Paranormal Travels, Chitina, Alaska

Sherri Granato By Sherri Granato, 31st Jul 2014 | Follow this author | RSS Feed | Short URL http://nut.bz/u-ahceh8/
Posted in Wikinut>Guides>Paranormal>Ghosts & Spirits

Welcome to the haunted village of Chitina, Alaska is located just outside the boundary of the western side of the Wrangell-St. Elias National Park and Preserve in the county of Valdez-Cordova. The small community is nestled along the west bank of the Copper River where despite a past history of disease and conflicts the town has had a rise in population since the late 1800's.

The Ghost-Infested Old Kennecott Copper Railroad

The haunted village of Chitina, Alaska is located just outside the boundary of the western side of the Wrangell-St. Elias National Park and Preserve in the county of Valdez-Cordova. The small community is nestled along the west bank of the Copper River where despite a past history of disease and conflicts the town has had a rise in population since the late 1800's, and it has been home to Athabaskan people for centuries. A mass arrival of people looking to get rich from copper steadily moved into the village during the early 1900's which gave reason for better options for traveling to the small community other than a railway system. Beginning in 1945, workers labored around the clock converting the CR&NW railroad line into a highway until a massive earthquake ceased the construction in 1964, ironically on a Good Friday.

Makeshift homes were built almost overnight to accommodate the miners and their families on parcels running along the tracks from Cordova to Chitina, and from McCarthy to Kennecott. By 1938 the copper miners all but emptied the rich land of its copper content, the Northwestern Railway closed, and the tracks were eventually covered with dirt, leaving no trace of a track that was once well traveled. The village became nothing more than a ghost town, but the local fishermen knew that salmon was abundant and continued to scoop up the delectable fish with dipnets, while out-of towners soon became a regular source that boosted the local population in spurts during the summer when the salmon are spawning.

The Kennecott Trail is now paved, but it took many years to complete as construction workers refused to work under conditions where ghosts and spirits walked around as if they were full bodied humans. Their tools would get misplaced by prankster spirits and disembodied voices would scare them into a panicked frenzy as they could not concentrate when the phantom voices talked non-stop. McCarthy Road is now paved and is the main passageway into the Wrangell-Saint Elias National Park which happens to be the largest park in the United States.

The Copper River Trails ramble on and purges through some of Alaska's most beautiful scenic countryside. Many of the older more established trails have historical significance that can be linked back to where the miners once walked everyday looking for riches, and it is on these same trails that some of the more active spirits dwell and the laughter of ghost children can be heard in what sounds like a playground at times. The nearby forest is often a hotbed for paranormal activity with apparitions walking through the thick wooded area both day and night, however the light casted by the full moon seems to allow for better viewing of these entities that simply refuse to rest and for whatever reason they are typically witnessed by travelers walking along McCarthy Road.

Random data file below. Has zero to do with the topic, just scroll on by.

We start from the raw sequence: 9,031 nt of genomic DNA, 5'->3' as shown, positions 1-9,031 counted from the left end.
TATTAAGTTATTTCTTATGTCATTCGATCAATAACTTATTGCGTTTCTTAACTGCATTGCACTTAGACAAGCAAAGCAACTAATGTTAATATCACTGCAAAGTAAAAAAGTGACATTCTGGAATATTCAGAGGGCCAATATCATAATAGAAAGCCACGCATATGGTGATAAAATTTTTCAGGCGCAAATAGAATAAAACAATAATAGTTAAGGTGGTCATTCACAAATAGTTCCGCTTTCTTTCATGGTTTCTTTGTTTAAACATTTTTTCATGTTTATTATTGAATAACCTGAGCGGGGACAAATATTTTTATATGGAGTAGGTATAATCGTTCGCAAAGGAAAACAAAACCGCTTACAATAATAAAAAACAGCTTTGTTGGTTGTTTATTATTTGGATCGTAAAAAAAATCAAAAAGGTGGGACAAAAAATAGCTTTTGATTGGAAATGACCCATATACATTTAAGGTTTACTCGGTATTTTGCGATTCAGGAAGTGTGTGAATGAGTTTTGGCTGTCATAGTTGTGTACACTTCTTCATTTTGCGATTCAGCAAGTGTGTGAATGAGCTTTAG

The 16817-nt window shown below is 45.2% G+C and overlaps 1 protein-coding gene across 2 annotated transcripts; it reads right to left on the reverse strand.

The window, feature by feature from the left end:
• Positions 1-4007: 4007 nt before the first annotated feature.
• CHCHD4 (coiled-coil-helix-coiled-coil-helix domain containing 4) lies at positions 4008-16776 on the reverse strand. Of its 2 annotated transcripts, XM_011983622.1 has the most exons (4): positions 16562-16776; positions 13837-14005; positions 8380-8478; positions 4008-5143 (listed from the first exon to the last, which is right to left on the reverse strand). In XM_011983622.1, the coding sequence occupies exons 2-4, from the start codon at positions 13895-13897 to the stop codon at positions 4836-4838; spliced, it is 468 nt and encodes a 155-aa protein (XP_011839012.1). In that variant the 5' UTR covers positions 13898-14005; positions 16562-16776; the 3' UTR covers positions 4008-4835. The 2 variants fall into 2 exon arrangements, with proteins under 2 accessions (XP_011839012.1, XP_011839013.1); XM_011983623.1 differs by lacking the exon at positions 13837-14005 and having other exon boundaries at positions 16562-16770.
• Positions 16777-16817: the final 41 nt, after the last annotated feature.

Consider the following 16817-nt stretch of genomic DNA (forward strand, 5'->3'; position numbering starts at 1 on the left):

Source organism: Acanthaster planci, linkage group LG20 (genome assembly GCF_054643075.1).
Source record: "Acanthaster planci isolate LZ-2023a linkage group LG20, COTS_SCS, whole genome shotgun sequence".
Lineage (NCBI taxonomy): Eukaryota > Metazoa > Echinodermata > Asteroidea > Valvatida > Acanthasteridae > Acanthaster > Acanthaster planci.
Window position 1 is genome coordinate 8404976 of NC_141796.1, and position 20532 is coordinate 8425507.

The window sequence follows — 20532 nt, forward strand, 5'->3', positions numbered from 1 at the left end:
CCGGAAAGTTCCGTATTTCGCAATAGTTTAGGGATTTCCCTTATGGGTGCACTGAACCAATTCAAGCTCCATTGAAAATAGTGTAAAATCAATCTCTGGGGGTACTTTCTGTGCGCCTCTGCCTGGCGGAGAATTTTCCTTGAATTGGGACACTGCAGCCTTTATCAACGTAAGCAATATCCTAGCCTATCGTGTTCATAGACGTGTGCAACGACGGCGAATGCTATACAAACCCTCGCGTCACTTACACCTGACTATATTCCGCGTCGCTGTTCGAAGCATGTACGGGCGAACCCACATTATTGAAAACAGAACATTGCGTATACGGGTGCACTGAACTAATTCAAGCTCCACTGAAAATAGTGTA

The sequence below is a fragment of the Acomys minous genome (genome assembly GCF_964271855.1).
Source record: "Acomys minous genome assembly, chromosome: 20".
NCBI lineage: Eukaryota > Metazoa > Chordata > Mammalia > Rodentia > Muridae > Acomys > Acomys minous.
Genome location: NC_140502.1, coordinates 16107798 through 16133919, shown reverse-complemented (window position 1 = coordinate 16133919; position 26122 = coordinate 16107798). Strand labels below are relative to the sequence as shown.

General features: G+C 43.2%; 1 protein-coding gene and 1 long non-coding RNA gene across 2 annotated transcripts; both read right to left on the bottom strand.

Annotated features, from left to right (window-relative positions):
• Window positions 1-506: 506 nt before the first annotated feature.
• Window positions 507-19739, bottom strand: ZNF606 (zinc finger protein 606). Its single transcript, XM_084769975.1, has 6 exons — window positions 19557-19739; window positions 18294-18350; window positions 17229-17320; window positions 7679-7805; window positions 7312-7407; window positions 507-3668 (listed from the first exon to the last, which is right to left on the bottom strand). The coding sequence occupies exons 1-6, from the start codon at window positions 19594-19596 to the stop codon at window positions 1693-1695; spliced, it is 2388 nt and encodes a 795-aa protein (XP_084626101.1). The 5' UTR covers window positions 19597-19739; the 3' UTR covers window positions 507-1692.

Visitors walking or passing through the remote area of where the railroad tracks once would have been located have often asked the locals about the lonely and unattended to tombstones that appear sporadically throughout the woods. The citizens of Chitina have heard this tale before, hundreds of times, but they have no answer because they know that no such grave markers exist or ever have to their knowledge, and that these unaware visitors have just witnessed something that is purely mind boggling and unexplainable. Pictures of the graves usually show no sign of any type of death markers, they only show the beautiful surrounding landscape, and attempts to prove the existence of the headstones to the locals by the visiting tourist's only produce evidence that the graves are nowhere to be found just like the locals stated. Some of the luckier visitors have managed to catch images of small children and miners on film, but nobody is able to identify the people in the pictures when they are shown to the residents of Chitina.

Visitors to Chitina will be delighted to know that Gilpatrick's Hotel Chitina, Inc. has been fully restored to its grandeur of 1914, and there is a casual restaurant that offers freshly caught salmon along with all of the fixings served in courses. The humble sleeping quarters is located in the Historic District of downtown Chitina, giving visitors full access to tour the local haunts by foot. History buffs can dig deep by visiting the historical landmark known by the locals as the Edward S. Orr stagecoach building. Ghost hunters can visit Kennicott and McCarthy and take in the spectacular views of the Kuskulana Bridge and the Gilahina Trestle, Alaska's famous bridge to nowhere.

Tags

Alaska, Cemetery, Conflicts, Construction, Copper River, Death, Disease, Disembodied Voices, Ghost Childern, Ghosts, Good Friday, Graves, Highway, Kennecott Trail, Landmark, Paranormal, Railroad, Restaurant, Spirits, Stagecoach, Travelers, Unexplainable, United States, Village, Visitors, Wrangell-St Elias National Park

Meet the author

author avatar Sherri Granato
Sherri has lived in several haunted properties, including a morgue turned basement apartment. Instead of fearing the paranormal, she has opted to embrace, investigate and understand it.

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